After twenty-five years as an Arizona DUI defense attorney, I can safely say that my DUI clients have a universal distrust of police breath machines and governmental sample tests. What I cannot figure out is why this massive skepticism has not lead to more independent blood tests.
The constitutions of both the United States and the State of Arizona give every criminal defendant the right to obtain his or her own exculpatory evidence (evidence which proves the defendant did not commit the crime). When a DUI arrest has occurred, Arizona has codified that right at Arizona Revised Statutes § 28-1388(C), which mandates that any person who is required to submit a breath, blood or urine test by the police for driving under the influence of either alcohol or drugs “shall be given a reasonable opportunity to arrange for any physician, registered nurse or other qualified person of the person’s own choosing to administer a test or tests in addition to any administered at the direction of a law enforcement officer.”
Because alcohol (and some drugs) can dissipate out of our bloodstreams within a few hours, it is imperative that an independent blood draw occur as soon as possible after the testing conducted by the police. That means that the police must immediately transport all DUI suspects to a hospital or an independent lab once governmental testing is complete. Many DUI suspects are simply given a citation and released once the DUI investigation has been finished. These suspects are then free to obtain an independent test without any government involvement, and they should immediately do so.
What if a suspected DUI driver has been booked into a city or county jail? In those cases, he or she may not be released for several hours – or even days. The constitutional right to obtain exculpatory evidence and the mandate of section 28-1388 (C) both still apply even when the driver was not released See State v. Olcan, 204 Ariz. 181, 182, 61 P.3d 475, 476 (App. 2003). In that case, Peter Olcan was arrested by the Mesa Police Department for DUI and booked into the city jail. Mr. Olcan made repeated requests for an independent blood draw to occur inside the jail but his requests were all ignored. Mr. Olcan’s DUI charges were dismissed because his right to obtain exculpatory evidence had been denied. The State of Arizona, however, fought the dismissal, arguing that making its own blood draw available for independent analysis was sufficient.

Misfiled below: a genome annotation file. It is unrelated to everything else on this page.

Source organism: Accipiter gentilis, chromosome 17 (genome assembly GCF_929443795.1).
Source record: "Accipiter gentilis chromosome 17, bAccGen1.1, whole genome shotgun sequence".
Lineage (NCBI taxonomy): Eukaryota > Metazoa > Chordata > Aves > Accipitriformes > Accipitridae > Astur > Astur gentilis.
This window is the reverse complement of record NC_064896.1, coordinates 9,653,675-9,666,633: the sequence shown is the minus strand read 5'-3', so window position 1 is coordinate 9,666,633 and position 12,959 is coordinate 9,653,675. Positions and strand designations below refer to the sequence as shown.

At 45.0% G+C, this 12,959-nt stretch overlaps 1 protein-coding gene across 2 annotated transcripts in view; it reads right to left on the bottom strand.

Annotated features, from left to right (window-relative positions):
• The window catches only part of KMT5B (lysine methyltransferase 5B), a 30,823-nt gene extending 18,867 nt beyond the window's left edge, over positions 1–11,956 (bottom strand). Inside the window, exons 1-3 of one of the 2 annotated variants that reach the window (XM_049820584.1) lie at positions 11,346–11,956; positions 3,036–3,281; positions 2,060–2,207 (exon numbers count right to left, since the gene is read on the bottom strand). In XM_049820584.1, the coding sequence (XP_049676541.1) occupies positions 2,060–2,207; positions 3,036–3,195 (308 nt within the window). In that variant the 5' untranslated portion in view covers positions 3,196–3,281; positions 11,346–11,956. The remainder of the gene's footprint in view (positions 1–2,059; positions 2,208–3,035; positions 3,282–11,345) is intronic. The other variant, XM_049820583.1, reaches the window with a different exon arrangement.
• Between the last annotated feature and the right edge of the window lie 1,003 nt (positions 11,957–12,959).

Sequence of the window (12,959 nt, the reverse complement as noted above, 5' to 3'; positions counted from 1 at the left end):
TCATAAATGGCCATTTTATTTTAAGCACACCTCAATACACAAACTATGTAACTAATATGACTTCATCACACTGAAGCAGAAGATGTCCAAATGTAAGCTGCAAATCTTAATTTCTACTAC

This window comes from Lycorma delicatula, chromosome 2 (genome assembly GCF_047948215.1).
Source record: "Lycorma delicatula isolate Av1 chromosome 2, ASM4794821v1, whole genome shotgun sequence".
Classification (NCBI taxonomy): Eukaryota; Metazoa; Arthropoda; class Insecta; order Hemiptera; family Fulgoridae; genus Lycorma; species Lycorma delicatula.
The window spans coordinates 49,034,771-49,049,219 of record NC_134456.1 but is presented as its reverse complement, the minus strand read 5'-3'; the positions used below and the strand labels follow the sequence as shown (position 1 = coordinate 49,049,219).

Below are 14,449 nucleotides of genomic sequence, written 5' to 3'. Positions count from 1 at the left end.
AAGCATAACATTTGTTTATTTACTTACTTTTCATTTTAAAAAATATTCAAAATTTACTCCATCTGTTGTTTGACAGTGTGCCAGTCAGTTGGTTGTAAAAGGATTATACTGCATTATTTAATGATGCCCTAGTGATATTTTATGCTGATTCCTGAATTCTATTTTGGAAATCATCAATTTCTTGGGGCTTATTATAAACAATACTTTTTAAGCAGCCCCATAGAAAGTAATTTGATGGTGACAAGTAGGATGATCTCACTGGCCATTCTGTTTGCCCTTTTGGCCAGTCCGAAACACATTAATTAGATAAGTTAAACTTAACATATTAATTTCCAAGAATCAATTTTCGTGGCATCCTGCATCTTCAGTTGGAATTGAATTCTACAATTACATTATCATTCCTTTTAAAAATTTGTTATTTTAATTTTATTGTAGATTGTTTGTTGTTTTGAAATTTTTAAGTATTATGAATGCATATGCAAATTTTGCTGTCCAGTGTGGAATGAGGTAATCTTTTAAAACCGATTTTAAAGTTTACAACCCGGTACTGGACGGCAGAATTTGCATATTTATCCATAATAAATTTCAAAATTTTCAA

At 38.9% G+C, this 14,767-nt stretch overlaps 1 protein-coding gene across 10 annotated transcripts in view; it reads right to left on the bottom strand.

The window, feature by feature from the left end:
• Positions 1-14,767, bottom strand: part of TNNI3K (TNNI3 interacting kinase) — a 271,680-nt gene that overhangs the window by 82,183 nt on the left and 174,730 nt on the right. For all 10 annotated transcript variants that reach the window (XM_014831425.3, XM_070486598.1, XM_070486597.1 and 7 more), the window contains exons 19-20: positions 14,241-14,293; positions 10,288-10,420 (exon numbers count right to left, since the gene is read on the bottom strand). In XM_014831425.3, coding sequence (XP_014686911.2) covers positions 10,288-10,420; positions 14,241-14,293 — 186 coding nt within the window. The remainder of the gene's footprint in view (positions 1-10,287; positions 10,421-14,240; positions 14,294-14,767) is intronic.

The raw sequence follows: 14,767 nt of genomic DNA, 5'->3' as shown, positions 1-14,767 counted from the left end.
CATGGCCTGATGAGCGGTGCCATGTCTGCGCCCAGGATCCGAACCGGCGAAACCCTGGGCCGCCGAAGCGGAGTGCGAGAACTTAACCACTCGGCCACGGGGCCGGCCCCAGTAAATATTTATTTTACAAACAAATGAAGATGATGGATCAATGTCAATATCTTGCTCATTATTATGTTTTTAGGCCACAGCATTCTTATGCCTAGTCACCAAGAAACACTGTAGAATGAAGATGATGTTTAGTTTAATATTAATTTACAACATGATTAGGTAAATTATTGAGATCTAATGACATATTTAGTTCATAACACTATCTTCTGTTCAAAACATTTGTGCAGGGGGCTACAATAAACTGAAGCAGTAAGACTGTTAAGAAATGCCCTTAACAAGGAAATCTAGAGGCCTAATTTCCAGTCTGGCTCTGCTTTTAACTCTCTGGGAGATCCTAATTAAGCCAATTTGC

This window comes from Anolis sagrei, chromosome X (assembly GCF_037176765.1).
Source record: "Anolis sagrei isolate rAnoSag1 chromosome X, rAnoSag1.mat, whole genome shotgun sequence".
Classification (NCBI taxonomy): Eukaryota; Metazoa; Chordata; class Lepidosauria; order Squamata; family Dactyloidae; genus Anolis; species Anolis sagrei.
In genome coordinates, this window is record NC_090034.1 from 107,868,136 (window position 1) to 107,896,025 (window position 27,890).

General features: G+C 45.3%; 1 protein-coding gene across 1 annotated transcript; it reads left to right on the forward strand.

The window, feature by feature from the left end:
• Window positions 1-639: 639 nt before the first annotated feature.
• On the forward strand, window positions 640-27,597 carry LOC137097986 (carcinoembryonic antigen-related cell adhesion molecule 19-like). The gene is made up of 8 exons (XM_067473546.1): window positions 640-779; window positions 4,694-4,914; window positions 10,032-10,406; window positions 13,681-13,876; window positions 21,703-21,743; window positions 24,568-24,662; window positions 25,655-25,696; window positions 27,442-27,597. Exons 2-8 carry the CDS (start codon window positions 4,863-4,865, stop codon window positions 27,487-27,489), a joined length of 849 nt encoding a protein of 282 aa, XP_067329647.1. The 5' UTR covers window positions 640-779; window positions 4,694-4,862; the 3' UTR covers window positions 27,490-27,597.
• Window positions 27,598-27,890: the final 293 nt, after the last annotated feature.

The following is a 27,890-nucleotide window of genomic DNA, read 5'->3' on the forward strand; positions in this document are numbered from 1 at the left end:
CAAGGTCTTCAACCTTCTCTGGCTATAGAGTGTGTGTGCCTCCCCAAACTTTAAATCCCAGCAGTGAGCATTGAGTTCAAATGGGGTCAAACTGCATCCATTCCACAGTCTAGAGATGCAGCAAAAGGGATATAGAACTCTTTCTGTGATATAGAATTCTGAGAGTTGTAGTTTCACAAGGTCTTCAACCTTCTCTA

In upholding the dismissal of Mr. Olcan’s DUI charges, the Arizona Court of Appeals noted that the plain language of section28-1388 (C) gives a DUI defendant the right to a test “in addition” to any testing done by the police. More importantly, due process itself mandates an independent test be made available because the police vials could be tainted, or the blood draw could have been performed incorrectly. 204 Ariz. at 184, 182, 61 P.3d at 478.
Since the Olcandecision was published, most police departments throughout the state have been requiring all DUI drivers to sign a written notice that sets out the right to an independent test. Yet in spite of that written reminder by the police, independent blood tests are still occurring far too infrequently.
Modern science and common sense teach us that no machine is perfect. All man-made devices (including the government’s breath machines and labs) have quirks and margins of error. As a result, an independent blood draw is one of the best things you can do to protect yourself from an improper DUI conviction.
If you or a loved one is ever arrested for DUI, please immediately arrange for an independent blood test as soon as you are released from police custody. If you are booked into a city or county jail, repeatedly demand an independent test and call our office immediately to speak with an experienced DUI defense attorney, so we can assist you in obtaining that test. We are available 24 hours a day, 7 days a week at (480) 833-2341.
Attorney Profile: Brian D. Strong – Senior Associate
Direct Line: (480) 833-2341 (24/7)
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Main Area of Law: Criminal Defense Attorney
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